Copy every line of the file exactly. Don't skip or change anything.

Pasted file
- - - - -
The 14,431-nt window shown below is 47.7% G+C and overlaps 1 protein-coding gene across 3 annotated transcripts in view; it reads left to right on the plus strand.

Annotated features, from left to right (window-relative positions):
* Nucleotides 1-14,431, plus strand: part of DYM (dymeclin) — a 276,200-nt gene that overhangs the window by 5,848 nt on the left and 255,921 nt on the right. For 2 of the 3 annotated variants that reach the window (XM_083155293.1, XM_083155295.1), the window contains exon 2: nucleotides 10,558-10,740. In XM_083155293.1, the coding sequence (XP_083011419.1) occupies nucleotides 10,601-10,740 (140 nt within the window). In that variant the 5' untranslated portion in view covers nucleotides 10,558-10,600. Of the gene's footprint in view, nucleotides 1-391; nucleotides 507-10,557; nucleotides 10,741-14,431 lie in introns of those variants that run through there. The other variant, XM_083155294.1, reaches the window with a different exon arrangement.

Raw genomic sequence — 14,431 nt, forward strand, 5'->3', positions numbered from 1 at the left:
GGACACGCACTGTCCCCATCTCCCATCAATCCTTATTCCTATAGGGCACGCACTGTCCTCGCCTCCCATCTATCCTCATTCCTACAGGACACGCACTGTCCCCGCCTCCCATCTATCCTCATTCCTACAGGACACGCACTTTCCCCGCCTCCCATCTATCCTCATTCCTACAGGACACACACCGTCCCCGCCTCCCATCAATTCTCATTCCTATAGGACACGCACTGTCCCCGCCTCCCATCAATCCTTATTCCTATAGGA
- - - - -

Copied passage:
The 14,431-nt window shown below is 47.7% G+C and overlaps 1 protein-coding gene across 3 annotated transcripts in view; it reads left to right on the plus strand.

Annotated features, from left to right (window-relative positions):
* Nucleotides 1-14,431, plus strand: part of DYM (dymeclin) — a 276,200-nt gene that overhangs the window by 5,848 nt on the left and 255,921 nt on the right. For 2 of the 3 annotated variants that reach the window (XM_083155293.1, XM_083155295.1), the window contains exon 2: nucleotides 10,558-10,740. In XM_083155293.1, the coding sequence (XP_083011419.1) occupies nucleotides 10,601-10,740 (140 nt within the window). In that variant the 5' untranslated portion in view covers nucleotides 10,558-10,600. Of the gene's footprint in view, nucleotides 1-391; nucleotides 507-10,557; nucleotides 10,741-14,431 lie in introns of those variants that run through there. The other variant, XM_083155294.1, reaches the window with a different exon arrangement.

Raw genomic sequence — 14,431 nt, forward strand, 5'->3', positions numbered from 1 at the left:
GGACACGCACTGTCCCCATCTCCCATCAATCCTTATTCCTATAGGGCACGCACTGTCCTCGCCTCCCATCTATCCTCATTCCTACAGGACACGCACTGTCCCCGCCTCCCATCTATCCTCATTCCTACAGGACACGCACTTTCCCCGCCTCCCATCTATCCTCATTCCTACAGGACACACACCGTCCCCGCCTCCCATCAATTCTCATTCCTATAGGACACGCACTGTCCCCGCCTCCCATCAATCCTTATTCCTATAGGA